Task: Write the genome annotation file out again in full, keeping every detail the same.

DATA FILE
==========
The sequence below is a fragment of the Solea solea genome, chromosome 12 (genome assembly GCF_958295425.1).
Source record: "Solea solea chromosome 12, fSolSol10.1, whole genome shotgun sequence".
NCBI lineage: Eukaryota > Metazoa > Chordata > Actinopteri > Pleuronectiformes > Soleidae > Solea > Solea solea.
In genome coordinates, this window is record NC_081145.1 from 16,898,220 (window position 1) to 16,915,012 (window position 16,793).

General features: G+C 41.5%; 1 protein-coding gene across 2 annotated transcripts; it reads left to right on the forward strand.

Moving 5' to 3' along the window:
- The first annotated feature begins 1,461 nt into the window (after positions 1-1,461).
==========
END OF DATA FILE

The sequence below is a fragment of the Solea solea genome, chromosome 12 (genome assembly GCF_958295425.1).
Source record: "Solea solea chromosome 12, fSolSol10.1, whole genome shotgun sequence".
NCBI lineage: Eukaryota > Metazoa > Chordata > Actinopteri > Pleuronectiformes > Soleidae > Solea > Solea solea.
In genome coordinates, this window is record NC_081145.1 from 16,898,220 (window position 1) to 16,915,012 (window position 16,793).

General features: G+C 41.5%; 1 protein-coding gene across 2 annotated transcripts; it reads left to right on the forward strand.

Moving 5' to 3' along the window:
- The first annotated feature begins 1,461 nt into the window (after positions 1-1,461).